Table of Contents
Definition of Cell-Mediated Immunity
The protective mechanism through which specialized immune cells, primarily T-cell lymphocytes and natural killer (NK) cells, carry out the immune response to protect the body from intracellular pathogens (diseasecausing entities, such as viruses and parasites, that invade the body’s cells).
Cell-mediated immunity encompasses cytotoxic (death of invading cells) and phagocytic (consumption of cellular debris) activities. Cell-mediated immunity functions collaboratively with antibody-mediated immunity to protect the body from infection.
T-cell lymphocytes and Cell-Mediated Immunity
Several kinds of T-cell lymphocytes participate in cell-mediated immunity. They include
- Cytotoxic T-cells, which respond directly to antigens for which they are sensitized and kill the cells that bear them
- Helper T-cells (Th1 cells), also called CD-4 cells, which release chemokines in response to the presence of the antigen-bearing cells
- Memory T-cells, which are essential for longterm immunity against infections such as measles and poliomyelitis (activated through disease or vaccination)
- Suppressor T-cells, which bring the immune response to a close when the threat is gone
Macrophages and Cell-Mediated Immunity
Macrophages set cell-mediated immunity in action when they display the antigens of a consumed cell. When these are nonself antigens, cytotoxic T-cells respond to kill other cells bearing the antigen. When the antigen is one the body has previously encountered, memory T-cells sensitized to the particular antigen rapidly convert to cytotoxic T-cells and mount a fast-strike immune response.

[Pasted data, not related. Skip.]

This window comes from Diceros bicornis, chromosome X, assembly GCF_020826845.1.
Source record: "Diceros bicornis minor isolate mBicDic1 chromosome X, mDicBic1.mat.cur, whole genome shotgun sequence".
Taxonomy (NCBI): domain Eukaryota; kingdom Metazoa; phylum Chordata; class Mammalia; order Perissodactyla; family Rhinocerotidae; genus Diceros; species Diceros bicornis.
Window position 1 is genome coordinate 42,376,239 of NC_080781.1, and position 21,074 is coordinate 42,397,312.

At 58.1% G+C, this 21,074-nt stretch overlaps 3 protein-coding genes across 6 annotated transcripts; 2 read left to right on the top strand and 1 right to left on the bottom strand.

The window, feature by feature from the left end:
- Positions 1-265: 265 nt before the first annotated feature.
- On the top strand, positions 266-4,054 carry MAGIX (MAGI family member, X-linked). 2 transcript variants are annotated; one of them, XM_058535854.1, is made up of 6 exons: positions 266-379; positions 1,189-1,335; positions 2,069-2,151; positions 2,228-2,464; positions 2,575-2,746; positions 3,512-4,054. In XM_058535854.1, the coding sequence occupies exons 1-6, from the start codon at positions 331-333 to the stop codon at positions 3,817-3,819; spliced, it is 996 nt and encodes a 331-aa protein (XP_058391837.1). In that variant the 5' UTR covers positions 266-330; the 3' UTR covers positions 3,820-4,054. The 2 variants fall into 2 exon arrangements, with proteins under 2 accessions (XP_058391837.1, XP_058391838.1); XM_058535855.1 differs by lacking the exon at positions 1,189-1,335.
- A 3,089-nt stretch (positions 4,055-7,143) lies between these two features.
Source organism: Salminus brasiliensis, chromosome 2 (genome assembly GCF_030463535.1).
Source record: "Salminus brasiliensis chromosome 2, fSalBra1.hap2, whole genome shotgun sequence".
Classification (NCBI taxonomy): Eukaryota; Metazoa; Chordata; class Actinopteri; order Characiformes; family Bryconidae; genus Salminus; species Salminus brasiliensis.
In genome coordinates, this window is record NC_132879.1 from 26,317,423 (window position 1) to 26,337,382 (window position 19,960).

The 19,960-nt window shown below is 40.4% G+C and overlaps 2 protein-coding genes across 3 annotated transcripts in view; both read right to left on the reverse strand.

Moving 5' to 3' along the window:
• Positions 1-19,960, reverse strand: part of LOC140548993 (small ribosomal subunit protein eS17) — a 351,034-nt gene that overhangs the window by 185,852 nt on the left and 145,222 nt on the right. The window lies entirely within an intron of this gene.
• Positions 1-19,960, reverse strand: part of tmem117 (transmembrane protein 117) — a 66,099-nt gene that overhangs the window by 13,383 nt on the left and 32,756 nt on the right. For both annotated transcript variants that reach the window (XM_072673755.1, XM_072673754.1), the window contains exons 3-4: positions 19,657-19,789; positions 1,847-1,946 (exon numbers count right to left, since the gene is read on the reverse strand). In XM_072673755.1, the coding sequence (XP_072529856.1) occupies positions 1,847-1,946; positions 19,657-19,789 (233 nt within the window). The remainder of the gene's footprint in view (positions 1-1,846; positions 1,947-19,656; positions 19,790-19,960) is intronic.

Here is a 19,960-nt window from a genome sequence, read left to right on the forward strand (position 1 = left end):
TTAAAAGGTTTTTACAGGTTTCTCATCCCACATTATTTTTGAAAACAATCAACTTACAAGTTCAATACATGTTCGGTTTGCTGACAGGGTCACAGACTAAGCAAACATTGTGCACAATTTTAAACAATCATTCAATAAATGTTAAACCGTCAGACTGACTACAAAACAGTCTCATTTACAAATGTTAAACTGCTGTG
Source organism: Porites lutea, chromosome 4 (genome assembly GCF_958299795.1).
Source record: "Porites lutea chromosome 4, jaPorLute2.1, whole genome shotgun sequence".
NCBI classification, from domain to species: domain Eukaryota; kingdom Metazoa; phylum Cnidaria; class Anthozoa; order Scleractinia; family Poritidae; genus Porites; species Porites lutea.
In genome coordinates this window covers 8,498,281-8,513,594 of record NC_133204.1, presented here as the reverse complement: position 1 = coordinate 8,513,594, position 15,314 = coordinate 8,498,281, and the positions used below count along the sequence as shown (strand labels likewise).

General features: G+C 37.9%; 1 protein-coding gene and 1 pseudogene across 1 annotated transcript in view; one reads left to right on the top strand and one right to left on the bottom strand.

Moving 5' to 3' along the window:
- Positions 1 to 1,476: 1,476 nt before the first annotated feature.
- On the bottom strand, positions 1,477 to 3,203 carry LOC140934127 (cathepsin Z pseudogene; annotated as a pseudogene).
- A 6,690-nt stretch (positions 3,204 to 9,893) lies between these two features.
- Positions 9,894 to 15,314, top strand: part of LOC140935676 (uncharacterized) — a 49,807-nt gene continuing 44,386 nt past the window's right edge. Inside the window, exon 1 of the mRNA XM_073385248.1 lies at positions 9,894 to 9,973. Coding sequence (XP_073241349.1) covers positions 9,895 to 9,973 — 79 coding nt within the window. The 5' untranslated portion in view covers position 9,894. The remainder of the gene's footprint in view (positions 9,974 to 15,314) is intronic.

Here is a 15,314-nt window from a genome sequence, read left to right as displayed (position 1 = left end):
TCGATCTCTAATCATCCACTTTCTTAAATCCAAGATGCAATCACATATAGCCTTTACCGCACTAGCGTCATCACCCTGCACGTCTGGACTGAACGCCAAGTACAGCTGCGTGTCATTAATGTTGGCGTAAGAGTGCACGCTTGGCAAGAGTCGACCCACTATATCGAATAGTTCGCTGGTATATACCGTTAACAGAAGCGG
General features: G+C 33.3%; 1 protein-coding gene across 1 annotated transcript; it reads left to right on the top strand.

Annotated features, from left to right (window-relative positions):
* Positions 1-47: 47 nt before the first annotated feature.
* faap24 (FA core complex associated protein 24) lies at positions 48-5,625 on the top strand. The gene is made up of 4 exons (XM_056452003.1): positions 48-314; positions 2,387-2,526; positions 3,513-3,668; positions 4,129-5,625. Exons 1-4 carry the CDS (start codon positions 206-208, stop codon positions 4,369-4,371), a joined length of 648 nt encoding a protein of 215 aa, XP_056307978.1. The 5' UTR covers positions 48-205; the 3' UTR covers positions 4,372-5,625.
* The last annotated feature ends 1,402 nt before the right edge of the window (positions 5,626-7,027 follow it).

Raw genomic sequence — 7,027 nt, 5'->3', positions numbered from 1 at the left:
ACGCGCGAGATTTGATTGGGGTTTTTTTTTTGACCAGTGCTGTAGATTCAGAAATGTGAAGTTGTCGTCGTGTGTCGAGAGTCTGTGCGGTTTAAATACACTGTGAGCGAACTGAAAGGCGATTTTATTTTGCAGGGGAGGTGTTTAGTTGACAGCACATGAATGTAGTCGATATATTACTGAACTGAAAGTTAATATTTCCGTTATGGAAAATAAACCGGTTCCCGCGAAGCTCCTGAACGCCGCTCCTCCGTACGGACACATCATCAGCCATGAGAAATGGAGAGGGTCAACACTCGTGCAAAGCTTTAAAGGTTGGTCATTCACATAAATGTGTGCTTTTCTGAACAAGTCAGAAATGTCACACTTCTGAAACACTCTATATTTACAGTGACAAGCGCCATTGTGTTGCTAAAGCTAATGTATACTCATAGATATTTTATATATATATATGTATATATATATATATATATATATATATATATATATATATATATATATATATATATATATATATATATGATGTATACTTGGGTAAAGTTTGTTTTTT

The ability of cell-mediated immunity to rid the body of nonself-antigen-bearing cells is highly effective for controlling infection though also becomes problematic in organ transplantation. Cell-mediated immunity, with its focus on nonself antigens, is key to graft vs. host disease and organ transplant rejection.
NK Cells and Cell-Mediated Immunity
The NK cell, a type of granular leukocyte, does not respond to antigens. Rather, it responds to major histocompatibility complex (mhc) molecules on the surfaces of cell membranes. Attacking NK cells produce cytokines that weaken the cell membrane of the targeted cells, which indirectly causes the death of the cells. NK cells also respond to tumor antigens and are particularly active in killing cancer cells.
Researchers believe NK cells have a limited ability to recognize changes in cells that alter cellular identity (altered self), such as those occurring when cells turn cancerous. However, researchers do not understand the mechanisms of this recognition or to what extent NK cells are able to suppress the growth of cancer cells.
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